New Year, New Travel Goals – Have you already listed down your resolutions and goals for 2020? You may probably be hoping to travel more this year. Or better, travel SOLO this year.
Solo traveling is fun and liberating. But let’s be honest: it can also be intimidating and a bit scary for some people, especially for female travelers. But armed with knowledge and confidence, you can overcome these solo travel hurdles.
If you’re a female traveler who’s planning to explore the world solo this year, here are 11 friendly tips to keep in mind.
• Show self-confidence
Solo travelers who look confused, meek, and lost can attract the wrong kind of attention – it can even make you susceptible to theft, scam, and other crimes. You don’t have to be 100% confident, but you should try to act like it. Be vigilant. Walk as though you know where you’re going, and show that you’re in control.
• Travel during the day, whenever possible
Going to a far destination all by yourself? Time your visit and make sure you get to your hotel room or home rental before the sun goes down. The same applies when going around the town. When you’re somewhere unfamiliar, it’s better to explore during the day and get back to your hotel before the streets get deserted.
• Blend in with the crowd
Avoid wearing, using, and doing anything that will only make you stand out as a tourist. Before packing, research your destination well – do the local women dress conservatively? Bring clothing pieces that are comfortable and culturally appropriate to avoid being singled out as a potential target.
• Keep your travel OOTDs modest
We know – your clothes, your rule. And who doesn’t want to look stylish on Instagram? Just make sure to avoid drawing attention to yourself. Leave your expensive jewelry, revealing tops, skimpy bottoms, and other attention-grabbing apparel at home.
Pack light too. Keep your luggage lightweight and your travel experiences heavy.
• Be extra mindful of your possessions
What’s the first thing that comes to mind when you see a person, walking around with a DSLR camera dangling on his/her chest? A rich tourist.
Avoid flashing your gadgets and valuable possessions, like your camera, phone, tablet, wallet, and travel documents. It’s smart to bring a bag that’s easy to access so you can keep them most of the time and only take out when necessary.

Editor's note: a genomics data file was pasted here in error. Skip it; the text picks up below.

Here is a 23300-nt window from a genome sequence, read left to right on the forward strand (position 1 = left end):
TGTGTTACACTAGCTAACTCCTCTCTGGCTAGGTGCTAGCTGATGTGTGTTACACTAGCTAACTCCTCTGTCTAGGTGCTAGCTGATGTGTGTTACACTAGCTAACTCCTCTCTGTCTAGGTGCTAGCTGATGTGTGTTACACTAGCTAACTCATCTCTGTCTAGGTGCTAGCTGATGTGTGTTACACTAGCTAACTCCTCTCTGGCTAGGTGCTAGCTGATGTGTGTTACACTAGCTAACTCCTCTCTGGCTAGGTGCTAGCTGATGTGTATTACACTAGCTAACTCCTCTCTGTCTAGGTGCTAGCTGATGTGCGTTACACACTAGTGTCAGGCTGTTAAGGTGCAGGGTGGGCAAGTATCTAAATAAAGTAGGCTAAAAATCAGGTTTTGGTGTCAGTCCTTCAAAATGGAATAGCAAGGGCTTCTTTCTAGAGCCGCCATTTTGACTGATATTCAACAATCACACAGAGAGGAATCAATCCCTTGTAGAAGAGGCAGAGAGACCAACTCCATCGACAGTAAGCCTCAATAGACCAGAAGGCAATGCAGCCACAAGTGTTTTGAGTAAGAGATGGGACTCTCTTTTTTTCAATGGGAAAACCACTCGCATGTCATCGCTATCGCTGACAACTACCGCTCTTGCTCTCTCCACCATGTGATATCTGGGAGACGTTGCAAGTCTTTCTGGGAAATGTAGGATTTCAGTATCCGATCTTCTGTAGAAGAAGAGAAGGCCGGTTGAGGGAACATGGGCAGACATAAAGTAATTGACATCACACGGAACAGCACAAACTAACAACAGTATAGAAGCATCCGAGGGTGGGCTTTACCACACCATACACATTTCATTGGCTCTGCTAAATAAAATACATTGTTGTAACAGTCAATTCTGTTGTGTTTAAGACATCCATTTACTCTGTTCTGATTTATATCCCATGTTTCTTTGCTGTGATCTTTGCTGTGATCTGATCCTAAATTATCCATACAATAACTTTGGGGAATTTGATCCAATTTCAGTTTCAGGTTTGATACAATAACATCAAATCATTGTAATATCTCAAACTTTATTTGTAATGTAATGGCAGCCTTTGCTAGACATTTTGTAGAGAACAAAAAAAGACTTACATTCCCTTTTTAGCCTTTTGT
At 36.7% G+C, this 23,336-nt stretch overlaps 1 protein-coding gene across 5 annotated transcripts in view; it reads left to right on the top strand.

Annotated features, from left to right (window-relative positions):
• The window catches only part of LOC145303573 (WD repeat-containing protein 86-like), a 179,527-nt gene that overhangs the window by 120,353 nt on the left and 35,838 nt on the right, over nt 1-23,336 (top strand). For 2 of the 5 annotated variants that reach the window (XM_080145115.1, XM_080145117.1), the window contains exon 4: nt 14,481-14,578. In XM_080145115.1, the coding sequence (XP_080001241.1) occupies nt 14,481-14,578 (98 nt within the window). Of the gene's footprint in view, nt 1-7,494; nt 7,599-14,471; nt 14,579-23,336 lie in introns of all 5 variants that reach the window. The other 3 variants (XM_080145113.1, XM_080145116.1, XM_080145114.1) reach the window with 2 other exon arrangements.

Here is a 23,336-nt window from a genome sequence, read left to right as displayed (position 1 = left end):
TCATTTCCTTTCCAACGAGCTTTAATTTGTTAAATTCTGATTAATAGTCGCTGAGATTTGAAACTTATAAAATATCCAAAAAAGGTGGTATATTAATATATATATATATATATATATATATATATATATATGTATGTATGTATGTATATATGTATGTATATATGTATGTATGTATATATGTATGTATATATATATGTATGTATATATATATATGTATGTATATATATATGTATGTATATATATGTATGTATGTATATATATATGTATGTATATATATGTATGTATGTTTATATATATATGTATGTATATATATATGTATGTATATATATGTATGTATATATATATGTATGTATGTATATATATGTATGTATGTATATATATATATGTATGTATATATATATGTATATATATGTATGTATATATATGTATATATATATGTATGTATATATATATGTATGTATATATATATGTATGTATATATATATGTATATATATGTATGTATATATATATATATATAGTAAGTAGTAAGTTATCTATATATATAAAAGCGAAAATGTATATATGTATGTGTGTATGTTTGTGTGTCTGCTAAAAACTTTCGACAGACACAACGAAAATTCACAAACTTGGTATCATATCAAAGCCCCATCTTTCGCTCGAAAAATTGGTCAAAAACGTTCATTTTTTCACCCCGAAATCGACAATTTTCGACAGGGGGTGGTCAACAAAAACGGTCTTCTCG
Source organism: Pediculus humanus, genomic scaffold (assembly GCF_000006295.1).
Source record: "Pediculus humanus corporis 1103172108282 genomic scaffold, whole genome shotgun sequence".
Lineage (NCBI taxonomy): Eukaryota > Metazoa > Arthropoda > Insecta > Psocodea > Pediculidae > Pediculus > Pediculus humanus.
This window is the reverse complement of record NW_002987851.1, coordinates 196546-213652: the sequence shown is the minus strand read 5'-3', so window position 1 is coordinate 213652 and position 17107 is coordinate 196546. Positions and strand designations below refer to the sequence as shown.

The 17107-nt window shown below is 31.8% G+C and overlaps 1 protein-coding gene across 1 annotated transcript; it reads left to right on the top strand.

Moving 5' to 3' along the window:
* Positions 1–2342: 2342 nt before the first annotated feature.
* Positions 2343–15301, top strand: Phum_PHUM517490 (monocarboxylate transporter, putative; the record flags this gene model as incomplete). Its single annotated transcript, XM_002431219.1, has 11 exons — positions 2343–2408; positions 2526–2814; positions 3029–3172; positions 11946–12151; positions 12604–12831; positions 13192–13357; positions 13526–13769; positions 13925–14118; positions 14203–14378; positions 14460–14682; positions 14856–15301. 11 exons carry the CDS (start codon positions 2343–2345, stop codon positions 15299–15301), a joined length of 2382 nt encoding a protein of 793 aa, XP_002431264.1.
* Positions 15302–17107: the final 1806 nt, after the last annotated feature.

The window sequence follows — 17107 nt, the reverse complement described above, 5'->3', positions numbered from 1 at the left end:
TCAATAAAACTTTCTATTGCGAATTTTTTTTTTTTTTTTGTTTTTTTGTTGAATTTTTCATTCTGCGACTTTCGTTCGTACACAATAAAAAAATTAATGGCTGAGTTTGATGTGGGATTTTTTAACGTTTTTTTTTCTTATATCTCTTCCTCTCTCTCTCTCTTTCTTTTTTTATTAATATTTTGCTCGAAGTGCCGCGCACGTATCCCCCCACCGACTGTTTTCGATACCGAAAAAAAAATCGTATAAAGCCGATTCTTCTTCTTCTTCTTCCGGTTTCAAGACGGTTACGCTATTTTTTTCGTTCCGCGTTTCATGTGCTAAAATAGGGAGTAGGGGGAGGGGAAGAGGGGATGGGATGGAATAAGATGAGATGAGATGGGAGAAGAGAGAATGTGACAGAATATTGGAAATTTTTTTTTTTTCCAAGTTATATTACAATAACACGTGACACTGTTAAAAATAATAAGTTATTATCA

• Stay in touch
Keep in touch with the people you left back home – your parents, your sister, or your best friend. Let them know where and when you’re staying and traveling can be a great safety blanket. You can also leave a breadcrumb trail on social media to reassure everyone that you’re safe and having fun.
• Secure your hotel accommodation beforehand
The last thing you’d want to happen is to reach your target destination after dark, unsure whether or not you can find a hotel to stay in.
If you’re embarking on a solo trip, give yourself some peace of mind by having your hotel and itinerary in place before finally getting to your destination.
• Don’t give out crucial information
You can open up about your ex and how moving on from the toxic relationship inspired your solo travel. But your hotel in Dublin, your hotel room number, home address, and bank details? When people ask you these things, start backing off. A normal person with no dark agendas or whatsoever won’t ask for these stuff.
• Don’t be a loner
One of the biggest downfalls of traveling solo is the inevitable feeling of loneliness. The good thing is it’s possible to overcome.
See it from a different perspective: you’re anonymous, and you can meet new people. You don’t have to eat alone. You can strike up a conversation with a fellow traveler you meet at the hotel breakfast hall or a local waitress. Meet other women travelers and exchange stories.
• Just make sure to be assertive
Use your best judgment: is this person just trying to be friendly or is he trying to get private information from me? Was that a friendly touch or was he harassing me?
If you feel like someone is acting suspiciously and is making you uncomfortable, find ways to get out of the conversation and go somewhere safe. Bartenders, servers, and hotel staff are great people to turn to.
• Stay sober
Drink to enjoy, not to get drunk. Getting drunk (even tipsy) with strangers in an unfamiliar place, with no friend or family to back you up, is probably the riskiest situation you can put yourself into.
And what do we say when someone offers you a drink? No, just no. Alcoholic or not, never accept drinks from an unknown source. While it’s pretty obvious, it can be easy to forget this reminder when you’re spontaneously enjoying the company of seemingly fun strangers.
Author Bio: Carmina Natividad is a passionate lifestyle writer for DCU Rooms Dublin, an ideal hotel for frugal travelers who’d love to experience the astonishing beauty of Dublin Ireland on a budget. This travel buff enjoys writing and sharing articles about money-saving hacks on accommodation, airfare, dining, and getting around the city.